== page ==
My first reaction to Good Morning America anchor Lara Spencer's insensitive remarks about young Prince George taking ballet lessons was primal outrage. Ballet is one of my "things" - despite the entitlement and snobbery I still encounter because, well, someone from a suburban working class home doesn't belong. That she and her GMA audience think ballet is laughable is something else. Mocking a six-year-old's participation in an activity combining physical fitness and aesthetics or anything else is alarming. Is it okay for girls to rightly emulate the world champion U.S. Women's Soccer team but boys can't aspire performing The Nutcracker Prince?
Arabesque: "One of the basic poses in ballet, arabesque takes its name from a form of Moorish ornament. In ballet it is a position of the body, in profile, supported on one leg, which can be straight or demi-plié, with the other leg extended behind and at right angles to it, and the arms held in various harmonious positions creating the longest possible line from the fingertips to the toes. The shoulders must be held square to the line of direction. The forms of arabesque are varied to infinity...Arabesques are generally used to conclude a phrase of steps, both in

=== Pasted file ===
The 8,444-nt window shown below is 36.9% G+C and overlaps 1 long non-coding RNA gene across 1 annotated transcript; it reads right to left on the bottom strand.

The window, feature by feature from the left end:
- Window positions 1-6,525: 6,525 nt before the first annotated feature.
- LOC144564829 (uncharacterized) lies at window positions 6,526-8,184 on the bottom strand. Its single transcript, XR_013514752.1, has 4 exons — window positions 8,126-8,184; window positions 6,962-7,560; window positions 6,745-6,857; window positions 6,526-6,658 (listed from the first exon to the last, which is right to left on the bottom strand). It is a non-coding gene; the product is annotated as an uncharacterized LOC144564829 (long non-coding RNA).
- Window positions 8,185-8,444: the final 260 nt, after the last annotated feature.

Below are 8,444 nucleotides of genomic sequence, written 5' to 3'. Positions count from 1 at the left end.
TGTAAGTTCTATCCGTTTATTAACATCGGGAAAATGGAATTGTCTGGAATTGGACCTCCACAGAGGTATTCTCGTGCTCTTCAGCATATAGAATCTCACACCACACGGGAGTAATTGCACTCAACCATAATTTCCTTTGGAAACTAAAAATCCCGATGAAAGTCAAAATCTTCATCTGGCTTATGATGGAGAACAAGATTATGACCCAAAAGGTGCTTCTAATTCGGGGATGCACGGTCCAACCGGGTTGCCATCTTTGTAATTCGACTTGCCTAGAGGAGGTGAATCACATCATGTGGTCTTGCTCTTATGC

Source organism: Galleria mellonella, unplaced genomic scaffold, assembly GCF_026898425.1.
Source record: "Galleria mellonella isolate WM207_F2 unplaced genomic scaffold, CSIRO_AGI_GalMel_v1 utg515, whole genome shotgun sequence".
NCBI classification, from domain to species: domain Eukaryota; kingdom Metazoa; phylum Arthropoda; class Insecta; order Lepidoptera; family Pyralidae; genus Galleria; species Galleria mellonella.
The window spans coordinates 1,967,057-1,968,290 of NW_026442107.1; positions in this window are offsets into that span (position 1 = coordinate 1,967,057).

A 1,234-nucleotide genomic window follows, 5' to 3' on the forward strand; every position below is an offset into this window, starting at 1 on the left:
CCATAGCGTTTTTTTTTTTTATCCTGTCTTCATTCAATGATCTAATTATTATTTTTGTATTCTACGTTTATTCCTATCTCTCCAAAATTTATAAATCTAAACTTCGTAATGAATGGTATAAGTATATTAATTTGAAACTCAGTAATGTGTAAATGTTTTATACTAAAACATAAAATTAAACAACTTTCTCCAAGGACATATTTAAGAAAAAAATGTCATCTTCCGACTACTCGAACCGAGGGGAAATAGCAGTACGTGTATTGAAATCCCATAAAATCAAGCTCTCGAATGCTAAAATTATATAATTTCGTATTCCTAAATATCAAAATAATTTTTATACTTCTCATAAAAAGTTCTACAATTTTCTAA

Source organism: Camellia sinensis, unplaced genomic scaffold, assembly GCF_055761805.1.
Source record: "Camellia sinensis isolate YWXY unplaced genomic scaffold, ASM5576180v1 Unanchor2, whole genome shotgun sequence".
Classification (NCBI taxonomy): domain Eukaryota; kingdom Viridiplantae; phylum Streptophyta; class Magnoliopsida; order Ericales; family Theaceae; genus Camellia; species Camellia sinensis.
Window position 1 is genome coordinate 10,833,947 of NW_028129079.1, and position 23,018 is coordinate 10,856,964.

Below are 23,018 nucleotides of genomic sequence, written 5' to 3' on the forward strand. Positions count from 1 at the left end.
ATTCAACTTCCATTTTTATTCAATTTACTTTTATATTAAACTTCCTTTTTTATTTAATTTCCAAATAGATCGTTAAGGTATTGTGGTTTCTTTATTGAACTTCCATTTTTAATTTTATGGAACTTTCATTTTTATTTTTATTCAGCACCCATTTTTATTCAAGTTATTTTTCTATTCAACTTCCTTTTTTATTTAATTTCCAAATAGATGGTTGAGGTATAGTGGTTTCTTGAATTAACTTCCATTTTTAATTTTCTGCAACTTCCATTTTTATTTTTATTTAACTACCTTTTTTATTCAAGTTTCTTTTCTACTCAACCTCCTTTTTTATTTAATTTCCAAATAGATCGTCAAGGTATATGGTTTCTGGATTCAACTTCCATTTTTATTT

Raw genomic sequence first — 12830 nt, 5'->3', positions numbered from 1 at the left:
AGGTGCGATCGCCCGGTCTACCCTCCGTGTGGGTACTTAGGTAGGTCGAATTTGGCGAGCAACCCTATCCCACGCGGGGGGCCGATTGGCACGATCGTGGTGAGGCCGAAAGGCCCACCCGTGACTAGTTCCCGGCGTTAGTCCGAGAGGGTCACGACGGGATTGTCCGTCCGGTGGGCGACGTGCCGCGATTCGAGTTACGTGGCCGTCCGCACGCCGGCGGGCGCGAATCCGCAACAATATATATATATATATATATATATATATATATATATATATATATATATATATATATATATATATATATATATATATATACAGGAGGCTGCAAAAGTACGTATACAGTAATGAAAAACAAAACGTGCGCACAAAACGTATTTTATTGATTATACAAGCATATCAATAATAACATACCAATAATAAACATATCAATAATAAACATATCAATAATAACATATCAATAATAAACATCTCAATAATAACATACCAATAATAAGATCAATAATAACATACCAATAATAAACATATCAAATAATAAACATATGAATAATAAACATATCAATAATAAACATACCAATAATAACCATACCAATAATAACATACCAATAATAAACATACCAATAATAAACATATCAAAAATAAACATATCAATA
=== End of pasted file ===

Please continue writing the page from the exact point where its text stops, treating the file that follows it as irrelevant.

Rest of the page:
Since there is no longer a Lincoln Center Festival (the moral being never hire a former college president who believed locals could summer in Salzburg or other pricey European festivals just like ex-colleagues and students/alums can), Mostly Mozart successfully transitioned to a more inclusive schedule. Choreographer/Director Yang Liping's Under Siege, an entertaining retelling of the Ancient Chinese Chu-Han Contention may seem a bit of a stretch, but at its conclusion when pieces of red paper symbolizing dead warriors and one fiercely loyal maiden fell, its message is very clear: a world without harmony.is dangerous. Audiences filing in to the Koch Theater saw the
The triumphant, masterful production of The Black Clown—that performed its New York City premiere from July 24-27th as part of the 2019 annual Lincoln Center’s Mostly Mozart Festival—offered a theatricalized glimpse into the journey and experiences of a Black person in America. When I encountered what bass-baritone Davóne Tines—who performed the title role and adapted the piece along with composer Michael Schachter from Langston Hughes’ poem about a Black man’s resilience against a legacy of oppression—said about The Black Clown, I knew had to witness it firsthand: “When I first read The Black Clown it was like receiving a revelation that